There's something about Helsinki, dark and cold in winter but bright and sunny in summer, that lends itself to meetings of global importance. The usually sleepy Finnish capital hard by the Russian border made its debut on the world stage in 1975, when it was host to a 35-nation meeting that changed the course of relations between the Soviet Union and the West, and produced the Helsinki Accords. Later this month, President Trump and the Russian President Vladimir Putin, will finally meet face-to-face at their first summit.

Supreme Court Associate Justice Anthony Kennedy testifies before a House Committee on Appropriations Subcommittee on Financial Services hearing to review the FY 2016 budget request of the Supreme Court of the United States, on Capitol Hill in Washington, Monday, March 23, 2015.  (AP Photo/Manuel Balce Ceneta)

Mr. Justice Kennedy, exit left

Justice Anthony Kennedy finally announced his long-awaited and highly anticipated exit from the U.S. Supreme Court on Wednesday, enabling President Trump to appoint a steady conservative successor. The High Court is stuck, like a needle on an old phonograph record, with a succession of 5 to 4 decisions reflecting the deep and unbridgeable division of the nine justices.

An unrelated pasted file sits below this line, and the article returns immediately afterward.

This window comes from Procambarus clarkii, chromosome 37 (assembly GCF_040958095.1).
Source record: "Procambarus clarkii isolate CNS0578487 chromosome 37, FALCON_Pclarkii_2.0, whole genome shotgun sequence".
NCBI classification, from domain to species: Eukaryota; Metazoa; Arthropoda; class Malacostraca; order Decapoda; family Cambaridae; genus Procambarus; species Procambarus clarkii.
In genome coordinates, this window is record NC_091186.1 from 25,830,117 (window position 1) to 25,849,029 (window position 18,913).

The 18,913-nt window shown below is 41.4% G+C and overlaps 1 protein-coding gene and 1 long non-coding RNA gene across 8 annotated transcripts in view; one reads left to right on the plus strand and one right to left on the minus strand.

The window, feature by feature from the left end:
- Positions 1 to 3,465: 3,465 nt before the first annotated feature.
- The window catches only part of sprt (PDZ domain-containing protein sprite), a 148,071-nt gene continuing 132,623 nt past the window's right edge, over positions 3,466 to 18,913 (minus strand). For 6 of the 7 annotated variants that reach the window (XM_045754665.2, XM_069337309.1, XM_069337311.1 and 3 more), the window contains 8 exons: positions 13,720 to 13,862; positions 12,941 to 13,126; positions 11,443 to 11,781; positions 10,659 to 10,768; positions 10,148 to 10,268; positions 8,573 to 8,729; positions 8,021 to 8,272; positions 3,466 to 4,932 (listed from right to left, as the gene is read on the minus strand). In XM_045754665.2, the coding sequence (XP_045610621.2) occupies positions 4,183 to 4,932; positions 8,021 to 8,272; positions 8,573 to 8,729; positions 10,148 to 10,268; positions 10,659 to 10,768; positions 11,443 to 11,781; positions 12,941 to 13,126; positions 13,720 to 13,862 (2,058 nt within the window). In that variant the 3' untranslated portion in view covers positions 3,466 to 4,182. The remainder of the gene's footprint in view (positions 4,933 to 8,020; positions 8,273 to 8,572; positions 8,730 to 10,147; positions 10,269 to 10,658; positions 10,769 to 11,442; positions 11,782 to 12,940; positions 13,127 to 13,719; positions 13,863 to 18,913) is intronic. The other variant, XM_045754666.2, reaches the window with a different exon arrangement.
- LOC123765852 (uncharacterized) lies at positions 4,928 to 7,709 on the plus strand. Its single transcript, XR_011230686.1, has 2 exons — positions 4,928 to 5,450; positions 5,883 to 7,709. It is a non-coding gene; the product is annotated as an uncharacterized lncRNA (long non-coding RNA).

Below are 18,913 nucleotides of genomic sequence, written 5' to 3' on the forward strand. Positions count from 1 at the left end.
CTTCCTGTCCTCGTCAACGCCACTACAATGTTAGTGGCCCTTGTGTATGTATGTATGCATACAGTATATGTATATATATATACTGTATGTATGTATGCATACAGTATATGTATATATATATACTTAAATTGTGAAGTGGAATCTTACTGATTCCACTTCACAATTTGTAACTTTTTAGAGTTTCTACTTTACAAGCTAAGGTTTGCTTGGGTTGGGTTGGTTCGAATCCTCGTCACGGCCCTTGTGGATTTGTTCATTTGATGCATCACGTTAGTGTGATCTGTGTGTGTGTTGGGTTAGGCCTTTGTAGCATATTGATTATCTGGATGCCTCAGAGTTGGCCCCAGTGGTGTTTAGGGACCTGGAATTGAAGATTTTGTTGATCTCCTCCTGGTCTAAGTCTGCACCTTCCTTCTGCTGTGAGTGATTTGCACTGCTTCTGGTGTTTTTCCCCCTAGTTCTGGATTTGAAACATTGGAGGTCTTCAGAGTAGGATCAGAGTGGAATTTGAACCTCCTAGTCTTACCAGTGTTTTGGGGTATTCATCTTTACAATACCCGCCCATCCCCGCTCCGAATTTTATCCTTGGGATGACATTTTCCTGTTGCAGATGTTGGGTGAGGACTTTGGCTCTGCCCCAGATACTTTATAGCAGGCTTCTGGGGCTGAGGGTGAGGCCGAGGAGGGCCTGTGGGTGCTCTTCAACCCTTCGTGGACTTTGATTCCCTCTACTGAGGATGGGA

Hessah al-Ajaji drivers her car down the capital's busy Tahlia Street after midnight for the first time in Riyadh, Saudi Arabia, Sunday, June 24, 2018. Saudi women are in the driver's seat for the first time in their country and steering their way through busy city streets just minutes after the world's last remaining ban on women driving was lifted on Sunday. (AP Photo/Nariman El-Mofty)

Saudi Arabia's 19th century moment

Women in Saudi Arabia have been driving for almost a week and, to the surprise of some of the imams, the sky is still in its customary place. By eliminating the prohibition, Saudi Arabia relieves itself of the dubious distinction as the only nation anywhere forbidding women behind the wheel of an automobile.

Caitlin Sanger, of Franklin Park, N.J., pauses to cry outside the Supreme Court in Washington, Tuesday, June 26, 2018, as she speaks about her father being detained by ICE and protests immigrant families being split up. Naomi Liem, 10, of Franklin Park, N.J., cries lower right and Jocelyn Pangemanan of Highland Park, N.J., stands right. (AP Photo/Carolyn Kaster)

A needed tutorial in the law

The U.S. Supreme Court had a lesson Tuesday for the good-hearted folk who would apply feelings instead of the Constitution to the interpretation of the law. By the familiar 5 to 4 vote on constitutional issues, the High Court upheld the clear language of Congress in support of President Trump's order limiting the entry of risky foreign nationals to the United States.